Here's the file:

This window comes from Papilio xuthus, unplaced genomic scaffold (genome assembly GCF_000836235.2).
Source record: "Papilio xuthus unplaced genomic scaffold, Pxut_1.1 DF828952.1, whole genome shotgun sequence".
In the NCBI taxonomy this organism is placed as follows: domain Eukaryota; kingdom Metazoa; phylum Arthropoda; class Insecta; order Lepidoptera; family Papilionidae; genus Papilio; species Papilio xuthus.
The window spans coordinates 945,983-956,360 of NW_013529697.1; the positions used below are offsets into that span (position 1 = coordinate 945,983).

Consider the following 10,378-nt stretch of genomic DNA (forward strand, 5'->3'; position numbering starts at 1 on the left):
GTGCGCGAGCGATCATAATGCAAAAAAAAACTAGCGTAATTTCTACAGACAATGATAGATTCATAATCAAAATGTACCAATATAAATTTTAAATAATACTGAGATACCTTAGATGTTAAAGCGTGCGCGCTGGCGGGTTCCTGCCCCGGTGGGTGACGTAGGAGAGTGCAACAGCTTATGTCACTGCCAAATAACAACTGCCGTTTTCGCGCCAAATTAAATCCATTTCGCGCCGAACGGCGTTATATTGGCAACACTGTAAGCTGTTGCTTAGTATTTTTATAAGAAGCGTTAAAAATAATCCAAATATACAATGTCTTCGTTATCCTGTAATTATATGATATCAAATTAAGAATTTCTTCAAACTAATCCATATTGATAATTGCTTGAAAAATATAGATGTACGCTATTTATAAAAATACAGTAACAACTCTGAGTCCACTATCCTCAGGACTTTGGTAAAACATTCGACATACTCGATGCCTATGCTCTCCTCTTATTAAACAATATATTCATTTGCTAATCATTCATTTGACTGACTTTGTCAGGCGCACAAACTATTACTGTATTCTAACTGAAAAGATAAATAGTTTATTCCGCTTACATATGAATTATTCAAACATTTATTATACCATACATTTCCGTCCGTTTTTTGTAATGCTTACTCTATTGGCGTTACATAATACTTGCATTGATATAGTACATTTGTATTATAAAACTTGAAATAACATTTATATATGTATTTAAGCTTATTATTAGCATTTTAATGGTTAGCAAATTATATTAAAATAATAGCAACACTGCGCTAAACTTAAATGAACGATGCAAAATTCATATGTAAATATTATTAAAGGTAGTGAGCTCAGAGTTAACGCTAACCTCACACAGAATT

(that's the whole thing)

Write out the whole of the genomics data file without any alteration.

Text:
This window comes from Papilio xuthus, unplaced genomic scaffold (genome assembly GCF_000836235.2).
Source record: "Papilio xuthus unplaced genomic scaffold, Pxut_1.1 DF828952.1, whole genome shotgun sequence".
In the NCBI taxonomy this organism is placed as follows: domain Eukaryota; kingdom Metazoa; phylum Arthropoda; class Insecta; order Lepidoptera; family Papilionidae; genus Papilio; species Papilio xuthus.
The window spans coordinates 945,983-956,360 of NW_013529697.1; the positions used below are offsets into that span (position 1 = coordinate 945,983).

Consider the following 10,378-nt stretch of genomic DNA (forward strand, 5'->3'; position numbering starts at 1 on the left):
GTGCGCGAGCGATCATAATGCAAAAAAAAACTAGCGTAATTTCTACAGACAATGATAGATTCATAATCAAAATGTACCAATATAAATTTTAAATAATACTGAGATACCTTAGATGTTAAAGCGTGCGCGCTGGCGGGTTCCTGCCCCGGTGGGTGACGTAGGAGAGTGCAACAGCTTATGTCACTGCCAAATAACAACTGCCGTTTTCGCGCCAAATTAAATCCATTTCGCGCCGAACGGCGTTATATTGGCAACACTGTAAGCTGTTGCTTAGTATTTTTATAAGAAGCGTTAAAAATAATCCAAATATACAATGTCTTCGTTATCCTGTAATTATATGATATCAAATTAAGAATTTCTTCAAACTAATCCATATTGATAATTGCTTGAAAAATATAGATGTACGCTATTTATAAAAATACAGTAACAACTCTGAGTCCACTATCCTCAGGACTTTGGTAAAACATTCGACATACTCGATGCCTATGCTCTCCTCTTATTAAACAATATATTCATTTGCTAATCATTCATTTGACTGACTTTGTCAGGCGCACAAACTATTACTGTATTCTAACTGAAAAGATAAATAGTTTATTCCGCTTACATATGAATTATTCAAACATTTATTATACCATACATTTCCGTCCGTTTTTTGTAATGCTTACTCTATTGGCGTTACATAATACTTGCATTGATATAGTACATTTGTATTATAAAACTTGAAATAACATTTATATATGTATTTAAGCTTATTATTAGCATTTTAATGGTTAGCAAATTATATTAAAATAATAGCAACACTGCGCTAAACTTAAATGAACGATGCAAAATTCATATGTAAATATTATTAAAGGTAGTGAGCTCAGAGTTAACGCTAACCTCACACAGAATT